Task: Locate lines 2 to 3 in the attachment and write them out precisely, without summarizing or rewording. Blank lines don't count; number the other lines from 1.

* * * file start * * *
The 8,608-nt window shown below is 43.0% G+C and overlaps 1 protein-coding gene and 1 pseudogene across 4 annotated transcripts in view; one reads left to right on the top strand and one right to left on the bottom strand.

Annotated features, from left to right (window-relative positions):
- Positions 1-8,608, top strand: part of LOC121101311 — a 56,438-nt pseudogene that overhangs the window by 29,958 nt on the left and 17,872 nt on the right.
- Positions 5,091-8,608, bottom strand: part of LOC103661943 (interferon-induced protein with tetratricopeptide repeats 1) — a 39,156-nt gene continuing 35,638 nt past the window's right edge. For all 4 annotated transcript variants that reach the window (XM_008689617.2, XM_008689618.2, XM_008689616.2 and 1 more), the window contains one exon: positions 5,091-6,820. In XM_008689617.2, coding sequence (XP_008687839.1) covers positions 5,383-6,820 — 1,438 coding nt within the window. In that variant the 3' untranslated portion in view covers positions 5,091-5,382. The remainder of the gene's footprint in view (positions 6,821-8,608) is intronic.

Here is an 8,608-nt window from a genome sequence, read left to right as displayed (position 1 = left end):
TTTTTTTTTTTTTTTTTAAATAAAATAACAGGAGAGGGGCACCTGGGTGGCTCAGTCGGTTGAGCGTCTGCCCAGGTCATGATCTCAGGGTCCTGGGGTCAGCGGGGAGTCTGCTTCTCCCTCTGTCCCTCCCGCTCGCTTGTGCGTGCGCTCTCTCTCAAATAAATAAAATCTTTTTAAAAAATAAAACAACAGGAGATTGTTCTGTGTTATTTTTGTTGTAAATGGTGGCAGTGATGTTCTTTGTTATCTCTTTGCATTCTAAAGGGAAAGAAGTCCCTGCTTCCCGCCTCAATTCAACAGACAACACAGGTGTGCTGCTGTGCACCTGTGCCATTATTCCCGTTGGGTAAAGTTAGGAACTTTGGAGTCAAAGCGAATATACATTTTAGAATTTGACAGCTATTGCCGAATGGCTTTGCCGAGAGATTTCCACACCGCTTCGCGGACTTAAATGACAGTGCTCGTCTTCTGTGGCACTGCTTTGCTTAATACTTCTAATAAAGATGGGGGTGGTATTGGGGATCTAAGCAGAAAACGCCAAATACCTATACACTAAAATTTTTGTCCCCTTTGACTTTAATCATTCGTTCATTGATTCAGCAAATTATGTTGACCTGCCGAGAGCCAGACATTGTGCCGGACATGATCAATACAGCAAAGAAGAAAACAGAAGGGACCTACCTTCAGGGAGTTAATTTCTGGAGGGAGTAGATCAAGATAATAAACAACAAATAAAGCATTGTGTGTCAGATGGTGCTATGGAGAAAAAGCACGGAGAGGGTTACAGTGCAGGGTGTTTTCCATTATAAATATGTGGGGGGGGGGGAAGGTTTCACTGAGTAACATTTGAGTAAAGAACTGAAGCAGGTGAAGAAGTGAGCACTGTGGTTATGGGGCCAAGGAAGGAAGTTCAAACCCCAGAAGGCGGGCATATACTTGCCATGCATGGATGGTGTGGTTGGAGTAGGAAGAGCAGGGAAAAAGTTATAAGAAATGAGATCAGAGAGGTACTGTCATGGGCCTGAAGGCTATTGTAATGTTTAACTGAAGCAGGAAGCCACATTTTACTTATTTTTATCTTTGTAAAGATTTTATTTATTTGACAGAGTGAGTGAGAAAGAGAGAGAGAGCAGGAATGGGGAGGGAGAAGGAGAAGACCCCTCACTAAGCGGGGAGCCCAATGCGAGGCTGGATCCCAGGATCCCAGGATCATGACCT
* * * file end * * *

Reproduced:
Annotated features, from left to right (window-relative positions):
- Positions 1-8,608, top strand: part of LOC121101311 — a 56,438-nt pseudogene that overhangs the window by 29,958 nt on the left and 17,872 nt on the right.